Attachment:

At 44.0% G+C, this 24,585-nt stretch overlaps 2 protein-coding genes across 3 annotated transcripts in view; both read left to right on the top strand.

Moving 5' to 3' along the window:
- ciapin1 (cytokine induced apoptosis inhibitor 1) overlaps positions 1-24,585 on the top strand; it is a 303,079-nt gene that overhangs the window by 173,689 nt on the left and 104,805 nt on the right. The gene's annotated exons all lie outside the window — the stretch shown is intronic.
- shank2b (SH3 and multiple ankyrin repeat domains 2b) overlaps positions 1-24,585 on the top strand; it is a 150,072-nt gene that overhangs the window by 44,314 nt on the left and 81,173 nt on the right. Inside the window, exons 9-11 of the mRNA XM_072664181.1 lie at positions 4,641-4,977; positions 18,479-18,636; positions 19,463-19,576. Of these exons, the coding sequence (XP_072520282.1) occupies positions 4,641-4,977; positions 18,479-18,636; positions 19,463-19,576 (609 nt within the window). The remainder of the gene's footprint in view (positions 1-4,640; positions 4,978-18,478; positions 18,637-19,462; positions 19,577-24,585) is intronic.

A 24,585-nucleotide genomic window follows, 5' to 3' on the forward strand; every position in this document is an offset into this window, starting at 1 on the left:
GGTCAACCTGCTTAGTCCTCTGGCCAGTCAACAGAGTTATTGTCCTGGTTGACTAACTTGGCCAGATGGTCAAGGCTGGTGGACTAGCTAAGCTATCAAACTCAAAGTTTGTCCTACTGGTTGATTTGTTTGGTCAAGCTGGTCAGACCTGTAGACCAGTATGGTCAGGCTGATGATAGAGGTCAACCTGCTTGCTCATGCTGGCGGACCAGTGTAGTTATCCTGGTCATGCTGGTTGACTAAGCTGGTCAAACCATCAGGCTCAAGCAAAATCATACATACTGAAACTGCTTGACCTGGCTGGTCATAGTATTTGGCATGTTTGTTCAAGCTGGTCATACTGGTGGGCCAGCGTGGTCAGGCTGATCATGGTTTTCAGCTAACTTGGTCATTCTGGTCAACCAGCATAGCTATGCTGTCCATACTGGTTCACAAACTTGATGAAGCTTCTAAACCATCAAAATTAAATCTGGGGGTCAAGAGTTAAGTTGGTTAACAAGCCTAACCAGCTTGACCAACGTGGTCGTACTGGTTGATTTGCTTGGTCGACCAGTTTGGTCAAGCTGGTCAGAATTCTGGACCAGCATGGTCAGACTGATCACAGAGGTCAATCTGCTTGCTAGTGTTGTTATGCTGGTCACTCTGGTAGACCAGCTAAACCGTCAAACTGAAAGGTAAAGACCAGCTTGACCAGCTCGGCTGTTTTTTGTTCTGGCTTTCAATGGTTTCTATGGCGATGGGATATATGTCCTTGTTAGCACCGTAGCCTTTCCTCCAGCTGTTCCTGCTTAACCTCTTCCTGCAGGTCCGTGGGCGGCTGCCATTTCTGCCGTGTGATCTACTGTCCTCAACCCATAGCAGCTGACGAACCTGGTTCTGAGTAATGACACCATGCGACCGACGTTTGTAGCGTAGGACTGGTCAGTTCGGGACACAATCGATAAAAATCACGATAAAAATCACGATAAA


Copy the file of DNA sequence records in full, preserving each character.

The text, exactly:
At 44.0% G+C, this 24,585-nt stretch overlaps 2 protein-coding genes across 3 annotated transcripts in view; both read left to right on the top strand.

Moving 5' to 3' along the window:
- ciapin1 (cytokine induced apoptosis inhibitor 1) overlaps positions 1-24,585 on the top strand; it is a 303,079-nt gene that overhangs the window by 173,689 nt on the left and 104,805 nt on the right. The gene's annotated exons all lie outside the window — the stretch shown is intronic.
- shank2b (SH3 and multiple ankyrin repeat domains 2b) overlaps positions 1-24,585 on the top strand; it is a 150,072-nt gene that overhangs the window by 44,314 nt on the left and 81,173 nt on the right. Inside the window, exons 9-11 of the mRNA XM_072664181.1 lie at positions 4,641-4,977; positions 18,479-18,636; positions 19,463-19,576. Of these exons, the coding sequence (XP_072520282.1) occupies positions 4,641-4,977; positions 18,479-18,636; positions 19,463-19,576 (609 nt within the window). The remainder of the gene's footprint in view (positions 1-4,640; positions 4,978-18,478; positions 18,637-19,462; positions 19,577-24,585) is intronic.

A 24,585-nucleotide genomic window follows, 5' to 3' on the forward strand; every position in this document is an offset into this window, starting at 1 on the left:
GGTCAACCTGCTTAGTCCTCTGGCCAGTCAACAGAGTTATTGTCCTGGTTGACTAACTTGGCCAGATGGTCAAGGCTGGTGGACTAGCTAAGCTATCAAACTCAAAGTTTGTCCTACTGGTTGATTTGTTTGGTCAAGCTGGTCAGACCTGTAGACCAGTATGGTCAGGCTGATGATAGAGGTCAACCTGCTTGCTCATGCTGGCGGACCAGTGTAGTTATCCTGGTCATGCTGGTTGACTAAGCTGGTCAAACCATCAGGCTCAAGCAAAATCATACATACTGAAACTGCTTGACCTGGCTGGTCATAGTATTTGGCATGTTTGTTCAAGCTGGTCATACTGGTGGGCCAGCGTGGTCAGGCTGATCATGGTTTTCAGCTAACTTGGTCATTCTGGTCAACCAGCATAGCTATGCTGTCCATACTGGTTCACAAACTTGATGAAGCTTCTAAACCATCAAAATTAAATCTGGGGGTCAAGAGTTAAGTTGGTTAACAAGCCTAACCAGCTTGACCAACGTGGTCGTACTGGTTGATTTGCTTGGTCGACCAGTTTGGTCAAGCTGGTCAGAATTCTGGACCAGCATGGTCAGACTGATCACAGAGGTCAATCTGCTTGCTAGTGTTGTTATGCTGGTCACTCTGGTAGACCAGCTAAACCGTCAAACTGAAAGGTAAAGACCAGCTTGACCAGCTCGGCTGTTTTTTGTTCTGGCTTTCAATGGTTTCTATGGCGATGGGATATATGTCCTTGTTAGCACCGTAGCCTTTCCTCCAGCTGTTCCTGCTTAACCTCTTCCTGCAGGTCCGTGGGCGGCTGCCATTTCTGCCGTGTGATCTACTGTCCTCAACCCATAGCAGCTGACGAACCTGGTTCTGAGTAATGACACCATGCGACCGACGTTTGTAGCGTAGGACTGGTCAGTTCGGGACACAATCGATAAAAATCACGATAAAAATCACGATAAA